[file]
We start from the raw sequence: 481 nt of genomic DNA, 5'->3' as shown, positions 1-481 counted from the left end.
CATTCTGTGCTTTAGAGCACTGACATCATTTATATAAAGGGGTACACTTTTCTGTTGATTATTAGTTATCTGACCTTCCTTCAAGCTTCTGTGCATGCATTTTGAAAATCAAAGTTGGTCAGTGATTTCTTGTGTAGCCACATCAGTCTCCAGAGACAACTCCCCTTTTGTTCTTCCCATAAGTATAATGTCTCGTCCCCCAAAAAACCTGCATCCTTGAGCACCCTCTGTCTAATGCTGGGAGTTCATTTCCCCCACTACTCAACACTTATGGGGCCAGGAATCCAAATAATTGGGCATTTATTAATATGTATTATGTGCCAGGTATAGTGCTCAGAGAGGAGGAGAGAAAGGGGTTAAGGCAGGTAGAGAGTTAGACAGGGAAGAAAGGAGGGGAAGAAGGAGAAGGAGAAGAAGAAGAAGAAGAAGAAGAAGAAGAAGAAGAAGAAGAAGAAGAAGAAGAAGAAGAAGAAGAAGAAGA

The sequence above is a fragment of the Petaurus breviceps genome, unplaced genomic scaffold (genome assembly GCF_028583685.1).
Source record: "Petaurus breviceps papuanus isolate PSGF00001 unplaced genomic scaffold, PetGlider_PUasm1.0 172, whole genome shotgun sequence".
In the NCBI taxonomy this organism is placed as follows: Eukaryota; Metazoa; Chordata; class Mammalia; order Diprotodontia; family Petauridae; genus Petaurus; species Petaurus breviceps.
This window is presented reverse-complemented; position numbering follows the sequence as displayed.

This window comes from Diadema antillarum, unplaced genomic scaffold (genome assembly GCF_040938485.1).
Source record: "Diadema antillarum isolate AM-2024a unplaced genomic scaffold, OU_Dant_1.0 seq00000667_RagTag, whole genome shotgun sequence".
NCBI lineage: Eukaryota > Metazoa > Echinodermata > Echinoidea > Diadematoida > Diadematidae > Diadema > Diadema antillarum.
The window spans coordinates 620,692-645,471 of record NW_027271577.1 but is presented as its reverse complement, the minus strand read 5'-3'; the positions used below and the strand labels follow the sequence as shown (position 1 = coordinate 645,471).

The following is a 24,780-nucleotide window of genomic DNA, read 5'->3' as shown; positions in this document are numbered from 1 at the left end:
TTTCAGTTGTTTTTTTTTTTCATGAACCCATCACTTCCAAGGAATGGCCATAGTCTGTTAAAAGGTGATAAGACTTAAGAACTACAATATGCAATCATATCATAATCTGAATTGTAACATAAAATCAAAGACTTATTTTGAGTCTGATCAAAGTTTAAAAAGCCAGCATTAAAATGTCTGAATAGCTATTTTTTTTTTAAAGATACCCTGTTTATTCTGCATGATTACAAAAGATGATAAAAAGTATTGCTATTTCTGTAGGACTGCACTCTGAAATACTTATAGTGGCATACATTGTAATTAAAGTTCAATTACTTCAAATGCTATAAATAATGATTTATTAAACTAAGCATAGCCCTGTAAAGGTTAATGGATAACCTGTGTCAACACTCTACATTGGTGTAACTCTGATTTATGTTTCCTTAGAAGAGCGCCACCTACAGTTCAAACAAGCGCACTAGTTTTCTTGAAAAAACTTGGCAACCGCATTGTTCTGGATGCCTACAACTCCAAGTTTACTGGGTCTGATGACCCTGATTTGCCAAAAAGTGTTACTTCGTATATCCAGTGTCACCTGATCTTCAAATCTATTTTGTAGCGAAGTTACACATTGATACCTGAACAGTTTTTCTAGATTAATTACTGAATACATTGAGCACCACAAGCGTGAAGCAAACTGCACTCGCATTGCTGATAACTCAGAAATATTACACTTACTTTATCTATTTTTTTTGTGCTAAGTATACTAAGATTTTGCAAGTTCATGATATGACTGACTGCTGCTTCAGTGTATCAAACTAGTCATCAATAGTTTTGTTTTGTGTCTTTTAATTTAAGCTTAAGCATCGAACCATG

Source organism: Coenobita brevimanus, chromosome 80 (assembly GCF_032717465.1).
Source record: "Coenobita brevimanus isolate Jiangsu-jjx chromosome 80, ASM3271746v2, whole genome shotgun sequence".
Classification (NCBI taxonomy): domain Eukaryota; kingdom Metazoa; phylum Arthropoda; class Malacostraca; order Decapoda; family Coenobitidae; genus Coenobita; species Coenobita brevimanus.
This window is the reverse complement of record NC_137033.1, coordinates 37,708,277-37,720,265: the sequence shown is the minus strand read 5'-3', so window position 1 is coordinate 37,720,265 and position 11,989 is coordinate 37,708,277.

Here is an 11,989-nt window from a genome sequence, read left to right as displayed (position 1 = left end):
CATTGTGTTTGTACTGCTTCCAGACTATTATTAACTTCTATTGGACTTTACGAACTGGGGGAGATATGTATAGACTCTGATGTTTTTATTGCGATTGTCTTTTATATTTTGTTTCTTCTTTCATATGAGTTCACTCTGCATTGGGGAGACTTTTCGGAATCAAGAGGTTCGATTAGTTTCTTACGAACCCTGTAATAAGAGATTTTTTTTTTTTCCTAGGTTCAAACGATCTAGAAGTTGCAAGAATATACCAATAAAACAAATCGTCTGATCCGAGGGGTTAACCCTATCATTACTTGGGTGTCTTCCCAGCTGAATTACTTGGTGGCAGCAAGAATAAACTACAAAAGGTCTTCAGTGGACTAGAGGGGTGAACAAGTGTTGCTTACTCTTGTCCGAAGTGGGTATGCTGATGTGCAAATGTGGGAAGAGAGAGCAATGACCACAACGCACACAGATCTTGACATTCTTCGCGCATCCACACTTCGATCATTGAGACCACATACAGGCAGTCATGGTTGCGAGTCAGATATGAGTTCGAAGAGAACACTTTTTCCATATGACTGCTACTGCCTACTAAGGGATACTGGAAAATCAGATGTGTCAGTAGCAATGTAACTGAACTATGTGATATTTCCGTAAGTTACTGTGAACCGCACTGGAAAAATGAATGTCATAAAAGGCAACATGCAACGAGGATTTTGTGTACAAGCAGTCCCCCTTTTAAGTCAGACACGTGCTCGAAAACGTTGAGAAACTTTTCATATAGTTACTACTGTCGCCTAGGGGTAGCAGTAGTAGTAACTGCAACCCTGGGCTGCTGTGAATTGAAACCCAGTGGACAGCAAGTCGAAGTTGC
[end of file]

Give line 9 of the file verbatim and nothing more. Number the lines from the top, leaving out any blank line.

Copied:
NCBI lineage: Eukaryota > Metazoa > Echinodermata > Echinoidea > Diadematoida > Diadematidae > Diadema > Diadema antillarum.